2. Step up to your fiduciary responsibilities and provide the community with a full accounting of the public subsidies expected by the Kingstonian project. Ensure that all decisions requiring Common Council approval, including discretionary approvals and funding awards, have been identified and included in the SEQRA review.
We look forward to your response.
By Rebecca Martin
Last week the Kingstonian project team made a formal presentation to the City of Kingston Planning Board, the lead agency in the State Environmental Quality Review (SEQR) process for the proposal. They have made similar presentations over the past couple of weeks to both the Heritage Area and Historic Landmarks Preservation Commissions’.
It was determined that the Planning Board would request more information regarding the traffic and visual impact studies. A joint meeting between the Kingston Planning Board, Heritage Area and Historic Landmarks Preservation Commissions’ will occur sometime in October. In the meantime the Kingston Planning Board is still waiting for comments regarding the studies acquired by the applicant from the Ulster County Planning Board, Department of Transportation and the State Historic Preservation Office (SHPO).
In closing, the applicant’s attorney volunteered to fill out the EAF Part Two of the SEQR process for the Planning Department and Assistant Corporation Counsel’s review. He will proceed once the outstanding comments from the remaining boards and agencies were collected and the joint meeting described above occurs.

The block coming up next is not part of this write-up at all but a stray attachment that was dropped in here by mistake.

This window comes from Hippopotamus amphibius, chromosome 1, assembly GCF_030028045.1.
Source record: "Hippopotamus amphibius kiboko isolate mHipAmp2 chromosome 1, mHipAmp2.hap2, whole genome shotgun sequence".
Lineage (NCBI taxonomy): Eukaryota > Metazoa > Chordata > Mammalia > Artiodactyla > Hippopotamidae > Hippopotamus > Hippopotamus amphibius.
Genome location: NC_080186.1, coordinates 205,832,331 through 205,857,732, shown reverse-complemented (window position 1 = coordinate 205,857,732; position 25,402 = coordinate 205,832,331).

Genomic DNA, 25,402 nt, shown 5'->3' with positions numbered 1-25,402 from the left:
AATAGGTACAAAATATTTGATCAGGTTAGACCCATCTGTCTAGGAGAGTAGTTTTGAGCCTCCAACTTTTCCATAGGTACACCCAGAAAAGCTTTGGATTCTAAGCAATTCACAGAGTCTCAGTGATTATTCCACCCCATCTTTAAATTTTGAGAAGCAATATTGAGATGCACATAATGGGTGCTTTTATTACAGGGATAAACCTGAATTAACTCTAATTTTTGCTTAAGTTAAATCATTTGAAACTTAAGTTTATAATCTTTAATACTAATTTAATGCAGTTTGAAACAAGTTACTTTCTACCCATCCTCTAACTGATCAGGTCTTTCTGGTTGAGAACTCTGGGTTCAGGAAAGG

We will be interested in reviewing this document, particularly Sections 17 (c) and 18 (c).
The next full Kingston Planning Board meeting will occur on Monday, September 16th at 6:00pm. Currently, there is nothing on the Agenda for the Kingstonian project. Visit the City of Kingston’s website and scroll down to ‘meeting events’ to review agendas to check throughout the day on the 16th to see whether or not any new Kingstonian items have been added to the planning board agenda (or visit us on Facebook for updates). We don’t anticipate any major decisions to be made this month.
VIEW the Transcription of the Planning Board’s Special Kingstonian Project meeting.
Video #1 (Filmed by the Kingston News and brought to you by KingstonCitizens.org)
3:25 – 6:10: Gai Galitzine, Resident of Kingston
6:22 – 9:00: Ilona Ross, Resident of Kingston
9:24 – 11:06: Jane Eisenberg, Resident of Town of Ulster
11:17 – End: Kingstonian project team presentation
Video #2 (Filmed by the Kingston News and brought to you by KingstonCitizens.org)
00:00 – End: Kingstonian project team presentation (continued)
By Rebecca Martin
As the community waits for the Planning Board to issue a positive or negative declaration in the State Environmental Quality Review (SEQR) for the Kingstonian project, it has come to light that a portion of the Kingstonian site is located outside of the Mixed-Use Overlay District (MUOD) in Uptown Kingston and therefore requires an additional approval by the Kingston Common Council.
What is the Mixed Use Overlay in the Stockade District?